The Hunger Games

Mar. 20, 2012, at 9:43am

The other day my fourteen year old son asked whether he could go to see the new movie, The Hunger Games, with some friends. He'd read the book, he told me, and thought it really interesting.  He described it to me, and it sounded hideously unreal: an imagined life-and-death moral drama without God, and without any sense of eternity.  

Maybe it's not all bad, though, since today at Public Discourse, philosophy professor Stephen Heaney, uses the story as a jump-off point for a consideration of totalitarianism and bullying. He explains why the Obama administration cannot be content with birth control being freely available to all who want it, but must force all of us who object to participate

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Katie van Schaijik

A priest lays out the wrong of the HHS mandate

Mar. 6, 2012, at 9:13am

Saturday Jules and I went to a "Newman Night" gathering of local friends.  We meet several times a year for a potluck dinner, lively debate and discussion over a selection of readings, then night prayer.  The readings this time were all about the HHS mandate.  They included this short article by fellow personalist Peter J. Colosi. The debate was about our focus.  Should it be on protesting the violation of religious liberty, or should it be on explaining the evil of contraception?  Or both?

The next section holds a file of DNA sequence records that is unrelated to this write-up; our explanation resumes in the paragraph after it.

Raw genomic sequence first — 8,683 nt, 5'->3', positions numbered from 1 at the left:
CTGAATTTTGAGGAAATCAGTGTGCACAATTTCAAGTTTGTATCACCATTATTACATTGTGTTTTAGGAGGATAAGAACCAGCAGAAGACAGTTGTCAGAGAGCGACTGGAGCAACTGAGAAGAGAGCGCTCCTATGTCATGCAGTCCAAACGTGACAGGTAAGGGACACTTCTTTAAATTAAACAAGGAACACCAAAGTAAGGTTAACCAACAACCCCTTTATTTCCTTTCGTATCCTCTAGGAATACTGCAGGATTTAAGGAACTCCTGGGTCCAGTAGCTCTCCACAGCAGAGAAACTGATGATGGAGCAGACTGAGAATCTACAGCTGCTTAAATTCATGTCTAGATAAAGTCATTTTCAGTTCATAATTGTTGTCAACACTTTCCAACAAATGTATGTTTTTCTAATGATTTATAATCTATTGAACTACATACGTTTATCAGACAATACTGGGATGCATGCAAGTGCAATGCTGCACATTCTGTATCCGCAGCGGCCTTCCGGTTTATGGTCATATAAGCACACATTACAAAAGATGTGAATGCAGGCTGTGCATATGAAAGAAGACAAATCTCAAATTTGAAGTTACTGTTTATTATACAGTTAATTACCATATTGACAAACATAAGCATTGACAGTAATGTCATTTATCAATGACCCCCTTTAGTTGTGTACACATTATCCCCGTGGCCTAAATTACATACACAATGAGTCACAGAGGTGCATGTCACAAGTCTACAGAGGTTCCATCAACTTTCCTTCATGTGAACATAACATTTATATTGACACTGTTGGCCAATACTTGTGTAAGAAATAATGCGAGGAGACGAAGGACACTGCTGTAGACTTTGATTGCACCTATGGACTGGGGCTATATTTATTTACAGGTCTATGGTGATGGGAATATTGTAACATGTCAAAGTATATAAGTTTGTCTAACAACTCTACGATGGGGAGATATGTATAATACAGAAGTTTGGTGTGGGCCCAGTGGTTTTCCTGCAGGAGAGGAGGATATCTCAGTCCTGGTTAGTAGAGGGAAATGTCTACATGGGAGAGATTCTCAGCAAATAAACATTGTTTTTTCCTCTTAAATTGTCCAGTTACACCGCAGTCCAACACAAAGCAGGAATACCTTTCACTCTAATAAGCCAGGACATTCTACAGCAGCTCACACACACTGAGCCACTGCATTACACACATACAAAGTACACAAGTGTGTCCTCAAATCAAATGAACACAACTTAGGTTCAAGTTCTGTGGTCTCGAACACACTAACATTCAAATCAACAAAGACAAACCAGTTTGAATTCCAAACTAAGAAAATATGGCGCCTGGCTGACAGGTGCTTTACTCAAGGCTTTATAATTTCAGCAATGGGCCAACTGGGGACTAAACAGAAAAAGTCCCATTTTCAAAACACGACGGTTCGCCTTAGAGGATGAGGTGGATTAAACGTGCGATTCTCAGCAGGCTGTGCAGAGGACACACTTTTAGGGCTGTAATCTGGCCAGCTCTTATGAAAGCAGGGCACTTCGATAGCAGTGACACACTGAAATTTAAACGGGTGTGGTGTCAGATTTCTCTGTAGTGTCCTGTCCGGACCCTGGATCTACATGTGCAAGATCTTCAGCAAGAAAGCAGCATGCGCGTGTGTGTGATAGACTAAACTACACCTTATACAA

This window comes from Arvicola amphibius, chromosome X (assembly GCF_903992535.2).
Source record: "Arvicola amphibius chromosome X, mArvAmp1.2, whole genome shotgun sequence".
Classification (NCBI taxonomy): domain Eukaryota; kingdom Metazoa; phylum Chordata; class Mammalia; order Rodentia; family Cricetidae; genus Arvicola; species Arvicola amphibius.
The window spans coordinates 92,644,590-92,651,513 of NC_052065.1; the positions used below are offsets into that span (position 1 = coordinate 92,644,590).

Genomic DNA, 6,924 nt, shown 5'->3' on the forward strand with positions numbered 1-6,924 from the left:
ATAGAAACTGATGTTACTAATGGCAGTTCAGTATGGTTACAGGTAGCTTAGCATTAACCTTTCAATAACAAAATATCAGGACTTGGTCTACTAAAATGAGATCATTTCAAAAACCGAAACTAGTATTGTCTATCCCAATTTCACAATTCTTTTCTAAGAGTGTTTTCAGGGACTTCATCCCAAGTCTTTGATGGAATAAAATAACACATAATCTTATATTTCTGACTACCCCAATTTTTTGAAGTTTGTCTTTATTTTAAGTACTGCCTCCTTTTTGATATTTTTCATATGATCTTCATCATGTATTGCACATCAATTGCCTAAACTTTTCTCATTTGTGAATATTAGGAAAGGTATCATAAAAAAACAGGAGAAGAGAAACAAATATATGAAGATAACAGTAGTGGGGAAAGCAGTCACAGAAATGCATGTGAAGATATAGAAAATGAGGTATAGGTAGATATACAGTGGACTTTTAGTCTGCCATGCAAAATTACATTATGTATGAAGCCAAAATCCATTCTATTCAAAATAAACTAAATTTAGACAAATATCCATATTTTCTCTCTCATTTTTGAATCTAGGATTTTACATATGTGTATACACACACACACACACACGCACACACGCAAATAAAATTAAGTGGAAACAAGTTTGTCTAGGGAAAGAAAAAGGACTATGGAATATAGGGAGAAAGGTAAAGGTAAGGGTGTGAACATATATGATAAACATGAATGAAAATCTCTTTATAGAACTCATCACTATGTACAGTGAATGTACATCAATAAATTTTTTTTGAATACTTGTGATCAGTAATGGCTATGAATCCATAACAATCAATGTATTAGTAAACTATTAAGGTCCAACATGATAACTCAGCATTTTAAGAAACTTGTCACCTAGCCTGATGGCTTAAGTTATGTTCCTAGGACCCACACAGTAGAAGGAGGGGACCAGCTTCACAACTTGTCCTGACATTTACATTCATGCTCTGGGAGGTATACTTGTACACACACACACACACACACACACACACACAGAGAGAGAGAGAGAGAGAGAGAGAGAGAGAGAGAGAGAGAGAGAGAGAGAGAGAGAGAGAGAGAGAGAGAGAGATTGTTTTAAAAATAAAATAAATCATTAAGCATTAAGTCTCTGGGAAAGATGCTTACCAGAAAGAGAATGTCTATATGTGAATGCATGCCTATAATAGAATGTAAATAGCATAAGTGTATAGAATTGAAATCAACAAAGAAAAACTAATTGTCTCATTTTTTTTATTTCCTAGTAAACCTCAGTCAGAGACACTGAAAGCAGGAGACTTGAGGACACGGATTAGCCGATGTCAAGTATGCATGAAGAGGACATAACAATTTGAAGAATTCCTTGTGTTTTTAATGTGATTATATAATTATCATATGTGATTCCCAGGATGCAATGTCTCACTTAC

One of those present and participating was our friend, Fr. Philip Forlano.  Sunday evening he sent around the homily he had given at Mass.  I asked him if I could publish it and he said yes.  Here it

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Gregory Borse

The Bishop and the Baby

Feb. 11, 2012, at 9:12pm

Here's my question to the Bishops, who made a full throated defense against the Administration's effort to infringe upon the rights of Churches to teach and live their creeds--and to protect their institutional sister-institutions to be free of governmental infringement.

What about me, your Eminences?

I work for a secular institution that will enact the Administration's mandate requiring that my premiums pay for other people's contraceptions, sterilizations, and abortions.  So what if the Administration has said that insurers will be the ones who will be required to do this?  Isn't my compensation package inclusive of health insurance benefits in the form of my employer contributing to the

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Katie van Schaijik

Who or what cares?

Feb. 8, 2012, at 10:00am

Friend Justine links to this Fox news story about a college in Pennsylvania that has a vending machine where students can purchase "emergency contraception", the so-called Plan B or Morning After pill.

I was especially struck by this defense offered by one senior: "It's a way for students to get the help or care they need".

Help and care from a vending machine?!  

You know what the real "message" of the machine to young women is? No one cares about you and what's happening in your life.  No one wants to deal with any consequences.  You're on your own.